My eldest, who is fascinated with lists comparing largest tsunamis or most populated cities in the world, one day asks me at the dinner table, “Mama, what is the tallest building in New York City?” I look at him and hesitate, “Well, umm, it used to be these two buildings called the Twin Towers….” and I can see his eyes transfixed on me as he sees the caveat coming….”but it’s now the Empire State Building.” And now he’s stopped eating and the inevitable question, “what happened?” I stare at him for a good, long moment. What and how do I tell him about 9/11? And so, I decide not to shy away from this moment. “Something terrible happened almost 10 years ago…” and I briefly, in about three sentences, tell him what happened. I leave out the part about the perpetrators of this crime. He prods on with a few more questions and then begins narrating his own made-up version of something that occurred in his imaginary country of Carolina (yes, he has an imaginary country, off the coast of Madagascar no less!). And I know this to be his way of understanding and assimilating what he learns about the world into his mind.
And then, I am immediately saddened for my son. How will I one day tell him that 9/11 was perpetrated by so-called Muslims, people belonging to his faith? How will I tell him that some segments of the larger society blame his religion for this tragedy? How will this innocent boy of mine take in the language, images, rhetoric, and persons of anti-Islamic sentiment? How will I assure and teach him that while there is much that is wrong with the world, there is a role for you to play in it to make it better?
While he’s moved on to talking about other things, I keep looking at him and so many thoughts continue to cross my mind. I think of the many struggles that lay ahead as he will have to carve out an identity that is, inshaAllah, strong in faith but not removed from a larger society that will be at odds with his values. I think, well, I experienced the same challenge, growing up here as the first generation of immigrant parents, we’ll help him, his father and I. But of course I realize his upbringing will be different in so many ways. For him, I know he doesn’t yet have a notion of being “different,” a refreshing lens to look through from a child. I wonder how he will make sense of his dual-ethnic background, an upbringing that prioritizes Islam as the defining force in his life (inshaAllah), and numerous cultural sways.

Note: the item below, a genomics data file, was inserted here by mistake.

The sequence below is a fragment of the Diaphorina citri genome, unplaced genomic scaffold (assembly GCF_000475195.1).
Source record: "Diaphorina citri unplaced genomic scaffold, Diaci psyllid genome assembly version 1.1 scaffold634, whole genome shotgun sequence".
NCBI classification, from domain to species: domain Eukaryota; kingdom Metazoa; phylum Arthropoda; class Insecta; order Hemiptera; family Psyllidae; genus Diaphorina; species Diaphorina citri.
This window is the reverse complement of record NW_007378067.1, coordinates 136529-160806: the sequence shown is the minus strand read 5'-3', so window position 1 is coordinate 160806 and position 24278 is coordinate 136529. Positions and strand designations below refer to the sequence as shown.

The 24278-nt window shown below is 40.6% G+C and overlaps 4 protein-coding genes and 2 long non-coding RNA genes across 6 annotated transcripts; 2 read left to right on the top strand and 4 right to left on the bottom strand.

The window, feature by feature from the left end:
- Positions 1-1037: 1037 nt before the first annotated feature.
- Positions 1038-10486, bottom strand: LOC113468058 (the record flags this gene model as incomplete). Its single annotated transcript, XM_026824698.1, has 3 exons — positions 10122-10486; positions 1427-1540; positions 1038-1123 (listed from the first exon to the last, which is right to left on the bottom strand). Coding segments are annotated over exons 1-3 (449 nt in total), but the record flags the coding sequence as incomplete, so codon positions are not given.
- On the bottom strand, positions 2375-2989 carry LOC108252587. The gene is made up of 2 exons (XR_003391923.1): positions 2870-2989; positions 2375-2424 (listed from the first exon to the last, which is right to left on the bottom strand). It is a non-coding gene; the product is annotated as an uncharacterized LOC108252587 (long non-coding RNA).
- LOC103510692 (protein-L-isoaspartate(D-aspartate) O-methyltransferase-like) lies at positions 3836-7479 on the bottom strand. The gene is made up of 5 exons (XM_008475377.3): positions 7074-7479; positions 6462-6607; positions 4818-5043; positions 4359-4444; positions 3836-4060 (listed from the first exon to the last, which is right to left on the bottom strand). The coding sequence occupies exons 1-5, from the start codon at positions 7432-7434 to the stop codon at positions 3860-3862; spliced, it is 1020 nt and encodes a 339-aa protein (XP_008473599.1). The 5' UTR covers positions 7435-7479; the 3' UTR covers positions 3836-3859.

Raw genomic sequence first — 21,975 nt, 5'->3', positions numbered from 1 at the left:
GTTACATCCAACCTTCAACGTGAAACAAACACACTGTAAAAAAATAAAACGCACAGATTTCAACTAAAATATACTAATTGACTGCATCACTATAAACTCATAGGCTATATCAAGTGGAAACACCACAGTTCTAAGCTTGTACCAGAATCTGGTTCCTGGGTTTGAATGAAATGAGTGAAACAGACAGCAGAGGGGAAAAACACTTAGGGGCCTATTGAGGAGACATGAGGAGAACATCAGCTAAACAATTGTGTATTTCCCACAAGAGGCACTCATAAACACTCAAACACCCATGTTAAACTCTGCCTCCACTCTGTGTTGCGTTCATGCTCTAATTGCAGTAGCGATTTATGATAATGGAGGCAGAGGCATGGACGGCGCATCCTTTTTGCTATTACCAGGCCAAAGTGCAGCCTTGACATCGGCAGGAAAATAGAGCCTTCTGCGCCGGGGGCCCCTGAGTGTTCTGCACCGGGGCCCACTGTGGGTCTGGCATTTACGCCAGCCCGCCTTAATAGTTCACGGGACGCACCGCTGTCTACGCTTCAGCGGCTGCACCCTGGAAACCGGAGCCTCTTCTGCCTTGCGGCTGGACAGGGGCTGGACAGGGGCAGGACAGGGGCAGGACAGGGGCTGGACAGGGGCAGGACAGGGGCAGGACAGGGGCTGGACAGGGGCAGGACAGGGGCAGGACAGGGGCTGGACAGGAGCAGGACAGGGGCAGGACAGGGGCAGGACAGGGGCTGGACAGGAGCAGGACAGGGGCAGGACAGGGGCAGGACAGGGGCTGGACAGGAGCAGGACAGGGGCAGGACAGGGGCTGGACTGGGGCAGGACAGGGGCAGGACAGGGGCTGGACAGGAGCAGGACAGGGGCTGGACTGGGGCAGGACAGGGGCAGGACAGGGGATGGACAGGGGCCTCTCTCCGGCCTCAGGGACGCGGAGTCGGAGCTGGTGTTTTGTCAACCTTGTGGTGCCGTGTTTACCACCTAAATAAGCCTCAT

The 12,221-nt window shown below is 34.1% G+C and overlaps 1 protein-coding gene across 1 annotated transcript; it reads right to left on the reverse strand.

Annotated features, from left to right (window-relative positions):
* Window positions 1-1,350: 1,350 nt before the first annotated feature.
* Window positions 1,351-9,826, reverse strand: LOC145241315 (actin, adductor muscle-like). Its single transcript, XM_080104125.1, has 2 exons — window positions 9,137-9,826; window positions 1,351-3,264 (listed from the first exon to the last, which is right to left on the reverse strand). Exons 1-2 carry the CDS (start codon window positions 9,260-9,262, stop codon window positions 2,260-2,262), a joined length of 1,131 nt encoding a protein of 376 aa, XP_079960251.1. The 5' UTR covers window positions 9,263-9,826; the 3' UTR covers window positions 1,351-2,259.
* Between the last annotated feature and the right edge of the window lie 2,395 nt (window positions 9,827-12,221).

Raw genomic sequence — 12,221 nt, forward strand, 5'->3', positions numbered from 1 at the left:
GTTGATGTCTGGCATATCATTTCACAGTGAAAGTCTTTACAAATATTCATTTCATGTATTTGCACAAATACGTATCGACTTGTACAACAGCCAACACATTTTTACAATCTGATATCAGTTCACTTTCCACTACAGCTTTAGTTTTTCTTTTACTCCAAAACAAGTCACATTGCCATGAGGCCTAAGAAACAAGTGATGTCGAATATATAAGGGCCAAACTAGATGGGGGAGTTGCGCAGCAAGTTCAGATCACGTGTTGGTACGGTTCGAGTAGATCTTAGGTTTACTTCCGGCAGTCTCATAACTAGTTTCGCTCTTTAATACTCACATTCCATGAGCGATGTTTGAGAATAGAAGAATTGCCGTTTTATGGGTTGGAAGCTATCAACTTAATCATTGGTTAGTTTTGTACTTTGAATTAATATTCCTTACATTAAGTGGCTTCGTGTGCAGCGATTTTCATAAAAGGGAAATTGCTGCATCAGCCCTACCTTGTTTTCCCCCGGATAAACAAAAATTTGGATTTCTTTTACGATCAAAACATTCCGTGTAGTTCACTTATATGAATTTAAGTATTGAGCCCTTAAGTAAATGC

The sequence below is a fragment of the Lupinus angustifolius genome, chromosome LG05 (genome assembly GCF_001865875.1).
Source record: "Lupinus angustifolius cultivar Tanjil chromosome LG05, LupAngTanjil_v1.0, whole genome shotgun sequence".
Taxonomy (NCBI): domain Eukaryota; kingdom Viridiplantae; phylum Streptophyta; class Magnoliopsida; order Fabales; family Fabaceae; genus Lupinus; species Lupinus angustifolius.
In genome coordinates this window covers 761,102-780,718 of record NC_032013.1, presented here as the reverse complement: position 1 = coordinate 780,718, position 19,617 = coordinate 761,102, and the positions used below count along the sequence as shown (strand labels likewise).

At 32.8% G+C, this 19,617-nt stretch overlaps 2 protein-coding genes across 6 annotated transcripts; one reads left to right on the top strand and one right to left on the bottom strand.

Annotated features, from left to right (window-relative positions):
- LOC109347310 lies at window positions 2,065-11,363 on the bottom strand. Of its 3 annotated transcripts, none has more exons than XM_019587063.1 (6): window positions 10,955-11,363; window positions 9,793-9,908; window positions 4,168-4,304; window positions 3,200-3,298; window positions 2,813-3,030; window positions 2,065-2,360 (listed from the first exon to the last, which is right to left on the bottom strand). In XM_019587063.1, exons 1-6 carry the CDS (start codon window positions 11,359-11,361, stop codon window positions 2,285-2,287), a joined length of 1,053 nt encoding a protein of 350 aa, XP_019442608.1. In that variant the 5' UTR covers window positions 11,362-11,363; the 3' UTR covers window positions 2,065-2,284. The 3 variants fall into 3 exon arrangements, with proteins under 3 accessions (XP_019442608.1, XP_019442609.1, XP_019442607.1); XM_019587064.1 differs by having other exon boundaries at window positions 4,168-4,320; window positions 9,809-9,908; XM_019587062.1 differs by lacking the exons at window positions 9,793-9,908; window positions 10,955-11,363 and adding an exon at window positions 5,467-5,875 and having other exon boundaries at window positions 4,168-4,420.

I catch myself. It will be a struggle, no doubt. There will be internal turmoil, outwardly changes, and tears. And we will go through it together.
Rasul (s.a.w) in a hadith (paraphrased) called for glad tidings for the ‘strangers.’ His companions asked who they were. He (s.a.w) said that Islam came as a strange religion and there will come a time when it will be deemed as strange and those who follow it also as such – so give glad tidings to them.
May Allah (swt) guide us in our endeavors to raise righteous, balanced children who will be proud to belong in this world as contributing citizens and in the hereafter as the Ummah of Rasul (s.a.w). Ameen.
Fariha is mommy to three children (5 1/2, 3 1/2, and 1) and lives in Maryland. She loves the outdoors, reading, and spending time with family and friend